Here we suggest 3S – Smart, Science-based and Sectoral – solutions
Epidemiologists talk of “smart containment” that all can practise. By ‘smart’ we mean effective but cheap; innovative but easy-to-use solutions to minimize the risk of COVID-19 in the workplace. This requires cross-fertilization of ideas from different disciplines: public health experts, clinicians, industrial-organizational psychologists, economists, architects, and engineers. Lessons from the best practices of the globe need to be compiled, customized and tested.
One of the main reasons why countries such as Singapore, Hong Kong and Vietnam have coped better than others is that they learnt difficult lessons after the SARS epidemic of 2002-04. The same can be said about Ghana, Senegal and some other African countries which experienced the 2014 West Africa Ebola outbreak .
Good primary-health systems can devise and disseminate sensible adaptations as seen in Vietnam and the Indian state of Kerala. Rwanda and the Indian state of Karnataka installed foot-operated handwashing stations at busy places such as bus depots and railway stations. Such facilities should be installed in slums and work places. Local leaders must play an active role to spread health messages, regarding face-masks, and isolation of suspected.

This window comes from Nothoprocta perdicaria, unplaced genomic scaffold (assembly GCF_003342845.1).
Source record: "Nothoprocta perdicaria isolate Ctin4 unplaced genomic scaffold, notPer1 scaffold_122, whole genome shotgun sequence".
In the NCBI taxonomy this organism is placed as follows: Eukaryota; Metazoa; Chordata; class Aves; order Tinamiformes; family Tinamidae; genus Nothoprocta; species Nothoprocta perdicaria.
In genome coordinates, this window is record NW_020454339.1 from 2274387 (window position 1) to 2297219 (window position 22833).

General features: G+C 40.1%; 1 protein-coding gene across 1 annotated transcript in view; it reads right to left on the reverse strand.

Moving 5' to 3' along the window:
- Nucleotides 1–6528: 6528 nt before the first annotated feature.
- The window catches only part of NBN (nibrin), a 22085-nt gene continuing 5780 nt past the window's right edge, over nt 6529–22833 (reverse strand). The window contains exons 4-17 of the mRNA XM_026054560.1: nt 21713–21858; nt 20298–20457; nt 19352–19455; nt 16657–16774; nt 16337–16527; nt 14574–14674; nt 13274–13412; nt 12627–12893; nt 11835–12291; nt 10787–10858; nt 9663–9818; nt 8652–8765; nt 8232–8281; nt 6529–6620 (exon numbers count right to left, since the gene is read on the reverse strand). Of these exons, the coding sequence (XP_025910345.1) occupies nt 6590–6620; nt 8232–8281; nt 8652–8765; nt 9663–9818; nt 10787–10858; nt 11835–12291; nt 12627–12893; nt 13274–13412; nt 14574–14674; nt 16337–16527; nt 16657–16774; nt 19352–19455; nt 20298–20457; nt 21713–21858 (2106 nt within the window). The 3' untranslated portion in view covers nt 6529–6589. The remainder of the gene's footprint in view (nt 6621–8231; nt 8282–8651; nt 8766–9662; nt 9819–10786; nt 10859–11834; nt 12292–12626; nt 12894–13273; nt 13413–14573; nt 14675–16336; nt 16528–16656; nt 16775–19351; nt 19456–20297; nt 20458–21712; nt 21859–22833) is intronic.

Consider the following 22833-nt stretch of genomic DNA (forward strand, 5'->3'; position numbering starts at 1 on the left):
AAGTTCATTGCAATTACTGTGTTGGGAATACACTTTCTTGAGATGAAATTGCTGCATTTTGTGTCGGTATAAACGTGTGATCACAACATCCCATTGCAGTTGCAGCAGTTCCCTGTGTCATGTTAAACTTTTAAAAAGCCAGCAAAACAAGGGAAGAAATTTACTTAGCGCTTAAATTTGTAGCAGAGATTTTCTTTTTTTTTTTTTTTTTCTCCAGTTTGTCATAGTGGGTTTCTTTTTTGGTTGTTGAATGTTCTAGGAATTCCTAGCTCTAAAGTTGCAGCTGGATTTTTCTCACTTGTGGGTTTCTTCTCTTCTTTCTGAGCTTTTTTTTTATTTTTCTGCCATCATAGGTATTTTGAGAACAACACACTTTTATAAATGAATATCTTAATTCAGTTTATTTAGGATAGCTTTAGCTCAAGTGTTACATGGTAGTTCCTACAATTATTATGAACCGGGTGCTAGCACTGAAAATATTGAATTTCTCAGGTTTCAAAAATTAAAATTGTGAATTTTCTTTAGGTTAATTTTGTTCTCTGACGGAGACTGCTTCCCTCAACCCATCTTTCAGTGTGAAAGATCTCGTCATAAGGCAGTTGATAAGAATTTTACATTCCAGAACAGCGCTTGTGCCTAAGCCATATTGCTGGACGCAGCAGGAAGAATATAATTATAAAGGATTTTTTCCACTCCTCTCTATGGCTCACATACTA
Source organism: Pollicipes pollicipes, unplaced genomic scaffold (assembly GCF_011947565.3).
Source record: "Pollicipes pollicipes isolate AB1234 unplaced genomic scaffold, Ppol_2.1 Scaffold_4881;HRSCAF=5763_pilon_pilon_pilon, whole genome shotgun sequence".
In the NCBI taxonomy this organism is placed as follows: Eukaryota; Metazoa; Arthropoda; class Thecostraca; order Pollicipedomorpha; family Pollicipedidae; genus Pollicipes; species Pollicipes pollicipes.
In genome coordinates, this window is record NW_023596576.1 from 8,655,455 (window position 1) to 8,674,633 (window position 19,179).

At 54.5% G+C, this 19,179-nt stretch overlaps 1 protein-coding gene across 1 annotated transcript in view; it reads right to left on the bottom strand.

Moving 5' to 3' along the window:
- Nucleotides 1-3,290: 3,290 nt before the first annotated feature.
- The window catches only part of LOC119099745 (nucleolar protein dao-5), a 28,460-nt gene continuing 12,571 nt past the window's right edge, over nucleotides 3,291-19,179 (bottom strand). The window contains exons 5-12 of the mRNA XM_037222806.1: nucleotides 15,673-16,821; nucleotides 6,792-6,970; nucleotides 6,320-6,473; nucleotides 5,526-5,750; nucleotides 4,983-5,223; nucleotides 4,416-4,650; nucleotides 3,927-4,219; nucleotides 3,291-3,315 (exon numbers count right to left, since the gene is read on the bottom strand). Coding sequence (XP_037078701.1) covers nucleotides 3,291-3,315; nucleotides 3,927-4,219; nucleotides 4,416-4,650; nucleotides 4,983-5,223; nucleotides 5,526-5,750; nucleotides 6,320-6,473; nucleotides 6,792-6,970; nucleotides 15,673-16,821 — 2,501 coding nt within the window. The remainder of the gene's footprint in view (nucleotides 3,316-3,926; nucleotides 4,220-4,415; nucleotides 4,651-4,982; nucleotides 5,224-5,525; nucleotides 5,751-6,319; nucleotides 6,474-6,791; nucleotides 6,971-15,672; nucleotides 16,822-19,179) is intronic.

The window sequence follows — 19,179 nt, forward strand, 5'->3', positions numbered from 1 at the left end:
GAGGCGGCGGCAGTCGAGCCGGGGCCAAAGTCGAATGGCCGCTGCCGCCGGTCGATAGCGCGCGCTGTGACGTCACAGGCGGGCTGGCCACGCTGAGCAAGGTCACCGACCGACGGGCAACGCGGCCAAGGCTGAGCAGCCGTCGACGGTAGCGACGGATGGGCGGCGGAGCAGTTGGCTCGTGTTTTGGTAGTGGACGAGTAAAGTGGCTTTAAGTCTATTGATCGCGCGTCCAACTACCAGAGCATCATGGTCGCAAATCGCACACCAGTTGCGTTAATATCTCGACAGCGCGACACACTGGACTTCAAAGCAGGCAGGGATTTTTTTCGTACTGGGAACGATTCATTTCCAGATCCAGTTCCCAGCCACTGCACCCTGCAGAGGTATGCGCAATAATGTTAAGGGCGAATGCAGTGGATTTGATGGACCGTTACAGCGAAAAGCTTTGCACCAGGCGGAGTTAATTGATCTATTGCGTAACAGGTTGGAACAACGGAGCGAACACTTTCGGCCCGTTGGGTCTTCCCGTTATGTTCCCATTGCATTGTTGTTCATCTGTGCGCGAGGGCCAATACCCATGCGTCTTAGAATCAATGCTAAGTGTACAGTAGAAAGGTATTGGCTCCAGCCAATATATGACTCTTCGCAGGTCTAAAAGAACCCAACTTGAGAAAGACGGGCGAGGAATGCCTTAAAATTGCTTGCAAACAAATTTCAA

Science Based Solutions
Science means data. Armed with data, governments can continuously refine their policies. Up to date data on both health and socio-economic outcomes will support evidence-based decision-making. However, low statistical capacity needs to be addressed urgently. The solutions for workplace safety must have solid scientific foundation – risk assessment of a workplace and strategies for mitigation must be scientific.
To limit the risk requires an epidemiological approach that focuses on the places and people most likely to spread the disease. Thus, greater focus has to be on high-risk urban slums, prisons and refugee camps where people live in congested quarters with limited facilities for good hygiene practices. For example, architects and urban planners are experimenting with innovative solutions in Dhaka.
Tracing, testing, isolating and treating have to be an integral part. But mass testing is expensive, and the Vietnam experience of targeted approach coupled with contact tracing and selective quarantine seems more suitable for poor countries.